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Cowboys’ D needs to force turnovers through aggressive play

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At NBC, I explained why defenses must use a more aggressive attack than they’ve ever employed before.

Not long ago, there was a lot of value in playing a conservative style of defense in the NFL. Offenses ran the ball way too much—they still do, but it’s getting better—and there wasn’t nearly as much scoring as in today’s game. That meant the value of each possession wasn’t all that great. For so long, offenses actually viewed punting as a quality option (even though it’s really a turnover). As long as they didn’t throw an interception or fumble the ball, all was good.

Fast-forward to today and we have a rookie quarterback in Robert Griffin III who broke the NFL’s single-season record for passer rating against the blitz. Not for a rookie—for any player ever. Today’s offenses are so much more high-powered than they once were. How about this stat: of the top nine individual seasons in terms of passing yards, all but one (Dan Marino in 1984) has come since 2008. Seven of the nine have been in the past two seasons!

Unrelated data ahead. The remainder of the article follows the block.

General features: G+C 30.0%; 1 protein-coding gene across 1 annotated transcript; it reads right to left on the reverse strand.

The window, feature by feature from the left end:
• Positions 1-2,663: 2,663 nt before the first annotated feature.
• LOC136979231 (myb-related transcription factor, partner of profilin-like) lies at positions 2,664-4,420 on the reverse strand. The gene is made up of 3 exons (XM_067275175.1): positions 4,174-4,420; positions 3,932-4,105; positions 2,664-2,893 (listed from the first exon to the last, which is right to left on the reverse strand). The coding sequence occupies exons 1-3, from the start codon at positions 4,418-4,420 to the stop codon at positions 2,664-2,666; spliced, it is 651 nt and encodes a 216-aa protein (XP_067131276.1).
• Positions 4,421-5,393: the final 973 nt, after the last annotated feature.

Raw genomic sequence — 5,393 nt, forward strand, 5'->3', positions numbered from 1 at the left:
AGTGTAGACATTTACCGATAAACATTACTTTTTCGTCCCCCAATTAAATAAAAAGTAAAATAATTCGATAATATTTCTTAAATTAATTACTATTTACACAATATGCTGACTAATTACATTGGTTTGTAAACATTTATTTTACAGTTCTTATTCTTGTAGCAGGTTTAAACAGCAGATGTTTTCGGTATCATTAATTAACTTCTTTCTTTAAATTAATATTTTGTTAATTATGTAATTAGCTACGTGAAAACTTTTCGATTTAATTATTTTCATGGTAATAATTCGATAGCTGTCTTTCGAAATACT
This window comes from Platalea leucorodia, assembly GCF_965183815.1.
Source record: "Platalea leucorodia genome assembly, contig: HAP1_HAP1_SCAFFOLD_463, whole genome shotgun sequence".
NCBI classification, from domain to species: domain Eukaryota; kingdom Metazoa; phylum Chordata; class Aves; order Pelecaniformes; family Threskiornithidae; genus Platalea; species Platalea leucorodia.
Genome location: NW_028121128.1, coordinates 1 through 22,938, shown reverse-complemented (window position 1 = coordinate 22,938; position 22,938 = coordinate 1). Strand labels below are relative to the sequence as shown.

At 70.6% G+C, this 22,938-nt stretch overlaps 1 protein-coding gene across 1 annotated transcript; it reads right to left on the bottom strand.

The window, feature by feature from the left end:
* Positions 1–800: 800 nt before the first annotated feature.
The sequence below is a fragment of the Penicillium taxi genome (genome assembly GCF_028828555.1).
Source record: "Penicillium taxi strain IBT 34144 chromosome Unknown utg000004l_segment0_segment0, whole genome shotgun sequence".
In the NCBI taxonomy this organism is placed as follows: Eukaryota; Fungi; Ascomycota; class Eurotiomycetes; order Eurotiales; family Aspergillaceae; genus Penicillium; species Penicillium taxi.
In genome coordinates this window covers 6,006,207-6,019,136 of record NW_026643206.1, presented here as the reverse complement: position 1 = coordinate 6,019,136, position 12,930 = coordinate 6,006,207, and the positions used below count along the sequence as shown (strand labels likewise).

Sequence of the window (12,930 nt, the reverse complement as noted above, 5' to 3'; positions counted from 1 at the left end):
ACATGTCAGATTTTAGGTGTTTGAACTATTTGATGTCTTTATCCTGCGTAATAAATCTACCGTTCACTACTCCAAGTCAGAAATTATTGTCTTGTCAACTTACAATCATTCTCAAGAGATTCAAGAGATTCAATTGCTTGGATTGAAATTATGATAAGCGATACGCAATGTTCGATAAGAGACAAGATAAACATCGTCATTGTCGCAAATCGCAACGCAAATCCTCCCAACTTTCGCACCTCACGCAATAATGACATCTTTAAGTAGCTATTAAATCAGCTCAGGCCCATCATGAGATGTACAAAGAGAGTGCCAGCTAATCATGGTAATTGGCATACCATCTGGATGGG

And it’s getting even better for offenses. The rules are set up for them to exploit, and a recent wave of offensive innovation—think Jim Harbaugh and Chip Kelly types—means we’re going to see offenses continue to grow almost exponentially.

That means that defenses must adapt by playing more aggressively. Since offenses are scoring more often, the value of each possession has increased quite a bit.

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